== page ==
8. Allard had robes when we did our first year moot. I actually didn’t like wearing them. I felt like I was swimming in it.
  9. Great work! I can completely relate to your panic. When I was articling I also was not sure how long tasks would take me, and that was because I had absolutely no experience in the field. Things I thought would take me a long time usually ended up being no more than an hour once I got familiar with it. The converse was also true. You are gaining experience in different areas as you article so it’s normal to feel like you are not prepared when you enter a new rotation. All of the different types of work you receive will not only provide you with experience in a specific practice area, but they will also push you to build and develop practice management skills. Please please believe in yourself. Trust that you have the ability to succeed and find the solutions that you need. 😊
  10. In-house counsel here. No expectations that I have to be in the office. In fact, those of us who can WFH have been strongly encouraged to do so. I go in once a week to deal with some paper files/securely shred printed materials and notes but that’s entirely of my own accord. My assistant and a couple of other coworkers are also in the office when I’m there so going in is a a nice way to touch base about our work and actually see people in person. Otherwise, my workday is pretty much spent in comfy lounge clothes and sparkly slippers.
  11. Recently sent correspondence on a file that contained references to one of two documents that a party had provided. Both had similar content but slightly different dates. Figure out shortly after it’s sent that I apparently referenced the wrong document. Cue mad scrambling to fix my mistake. My only saving grace was that my reference was vague enough to apply to both documents so I could get away with the assumption that I had simply made a typo when writing the date. Not a good feeling. I also once wrote “orthopedic sturgeon” instead of “orthopedic surgeon” in official correspondence, but that typo was caught before the letter was sent.
  12. I second Starling. Please chill as much as possible before PLTC. I did not do nearly enough of that and I low key regret this.
  13. Agree with OWH and Ryn. Check with counsel who have experience dealing with LSO, but my gut tells me that being candid will get you a long ways with the credentials committee should the regulator have concerns.
  14. I haven't been down at the courthouse as frequently as I perhaps should be, but the one thing that I've picked up on is how courteous counsel are to self-represented litigants (or, at least, they try to be). Please, please, please don't be that obnoxious student who thinks they are a big shot and treat the unrepresented opposing party like they are scum on your shoe. I haven't seen this happen too often (thank goodness), but I'm always left cringing inside whenever I do see it. Hegdis and others, please correct me if I'm wrong about the frequency of this type of incivility. I can only hope that it doesn't occur often.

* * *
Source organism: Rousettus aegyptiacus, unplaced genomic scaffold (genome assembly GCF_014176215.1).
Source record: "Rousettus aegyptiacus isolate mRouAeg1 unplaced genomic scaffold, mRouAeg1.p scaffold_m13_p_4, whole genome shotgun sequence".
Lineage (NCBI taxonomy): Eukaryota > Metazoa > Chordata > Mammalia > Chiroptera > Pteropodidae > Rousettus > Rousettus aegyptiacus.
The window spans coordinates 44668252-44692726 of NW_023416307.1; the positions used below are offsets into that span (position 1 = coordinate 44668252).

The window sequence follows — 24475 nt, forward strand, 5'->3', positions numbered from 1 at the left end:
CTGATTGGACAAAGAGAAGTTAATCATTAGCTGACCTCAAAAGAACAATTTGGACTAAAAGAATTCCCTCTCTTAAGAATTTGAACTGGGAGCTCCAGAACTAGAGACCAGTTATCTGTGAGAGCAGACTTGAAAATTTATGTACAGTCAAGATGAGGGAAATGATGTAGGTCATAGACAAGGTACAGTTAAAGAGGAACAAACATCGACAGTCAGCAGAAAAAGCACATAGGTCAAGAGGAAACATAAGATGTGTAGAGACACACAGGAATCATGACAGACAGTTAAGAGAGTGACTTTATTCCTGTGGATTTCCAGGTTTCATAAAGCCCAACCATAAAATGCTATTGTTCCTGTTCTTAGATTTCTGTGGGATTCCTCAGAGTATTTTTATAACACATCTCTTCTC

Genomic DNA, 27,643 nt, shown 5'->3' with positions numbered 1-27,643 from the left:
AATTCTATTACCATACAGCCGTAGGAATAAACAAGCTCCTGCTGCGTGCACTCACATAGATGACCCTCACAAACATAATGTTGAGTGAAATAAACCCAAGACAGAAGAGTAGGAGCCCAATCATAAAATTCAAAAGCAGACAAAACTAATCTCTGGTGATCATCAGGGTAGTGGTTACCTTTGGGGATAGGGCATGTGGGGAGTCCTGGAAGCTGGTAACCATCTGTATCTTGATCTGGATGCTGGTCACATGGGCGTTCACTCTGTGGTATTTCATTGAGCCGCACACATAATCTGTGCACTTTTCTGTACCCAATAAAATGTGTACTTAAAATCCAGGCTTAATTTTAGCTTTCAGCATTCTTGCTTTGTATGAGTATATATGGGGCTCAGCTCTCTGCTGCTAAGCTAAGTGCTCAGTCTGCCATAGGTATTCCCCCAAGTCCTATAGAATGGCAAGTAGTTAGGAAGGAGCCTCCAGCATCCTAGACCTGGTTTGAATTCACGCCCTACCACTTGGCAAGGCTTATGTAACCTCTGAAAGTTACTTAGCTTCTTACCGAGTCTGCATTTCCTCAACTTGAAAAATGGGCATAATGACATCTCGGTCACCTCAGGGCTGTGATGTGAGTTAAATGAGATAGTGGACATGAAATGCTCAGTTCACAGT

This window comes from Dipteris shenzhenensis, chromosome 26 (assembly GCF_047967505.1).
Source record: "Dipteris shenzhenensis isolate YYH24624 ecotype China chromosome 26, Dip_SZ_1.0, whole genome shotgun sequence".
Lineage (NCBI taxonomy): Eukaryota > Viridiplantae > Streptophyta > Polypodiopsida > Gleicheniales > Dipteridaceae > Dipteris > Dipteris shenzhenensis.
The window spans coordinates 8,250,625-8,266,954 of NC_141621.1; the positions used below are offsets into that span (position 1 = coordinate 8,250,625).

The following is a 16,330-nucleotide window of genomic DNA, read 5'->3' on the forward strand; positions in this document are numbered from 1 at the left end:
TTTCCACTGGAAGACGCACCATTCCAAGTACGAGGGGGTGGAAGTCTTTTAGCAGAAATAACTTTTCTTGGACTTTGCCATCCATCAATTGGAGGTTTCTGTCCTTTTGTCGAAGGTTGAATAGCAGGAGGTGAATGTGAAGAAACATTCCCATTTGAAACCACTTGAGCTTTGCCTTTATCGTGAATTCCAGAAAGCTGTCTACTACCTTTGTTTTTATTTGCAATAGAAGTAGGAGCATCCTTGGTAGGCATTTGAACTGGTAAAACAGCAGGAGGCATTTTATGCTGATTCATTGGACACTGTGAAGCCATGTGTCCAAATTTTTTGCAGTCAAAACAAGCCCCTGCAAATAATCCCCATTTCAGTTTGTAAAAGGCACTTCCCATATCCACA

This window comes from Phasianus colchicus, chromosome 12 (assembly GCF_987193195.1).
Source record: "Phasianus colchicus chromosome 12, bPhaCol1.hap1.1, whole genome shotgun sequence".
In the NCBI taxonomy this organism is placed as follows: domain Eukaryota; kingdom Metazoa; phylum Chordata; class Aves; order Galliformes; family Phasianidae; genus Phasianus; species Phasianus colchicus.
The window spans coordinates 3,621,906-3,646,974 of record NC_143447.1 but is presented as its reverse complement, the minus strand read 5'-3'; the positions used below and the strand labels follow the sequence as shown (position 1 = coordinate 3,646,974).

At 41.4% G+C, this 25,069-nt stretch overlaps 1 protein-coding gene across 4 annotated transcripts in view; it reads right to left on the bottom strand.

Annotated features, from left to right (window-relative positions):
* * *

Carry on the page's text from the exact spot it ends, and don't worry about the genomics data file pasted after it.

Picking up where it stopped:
15. Current 1L. There is now a credit restraint on the number of credits we can get for clinics, externships, and moots. It is now a MAXIMUM of 20 credits. The Indigenous Legal Clinic is 15 credits this year, so that leaves you with five more credits that you can obtain from any other clinic or moot. If I recall correctly, the Indigenous Legal Clinic does operate throughout the summer, but you must be in 2L or 3L to apply. The clinic itself requires Evidence as a prerequisite, which you won't be able to take until the summer of 1L (if you so choose) so the earliest you can participate in the clinic is in 2L. This would definitely throw a wrench into your plans. If you have any other questions about the credits, the best person to ask would be Kaila Mikkelsen. She is the Assistant Dean, Students and is very knowledgeable about the JD program. Personally, however, I very much doubt that you'll be able to complete all three specializations throughout the course of your degree considering how many courses they require in addition to the mandatory courses in upper years.
×
×
  • Create New...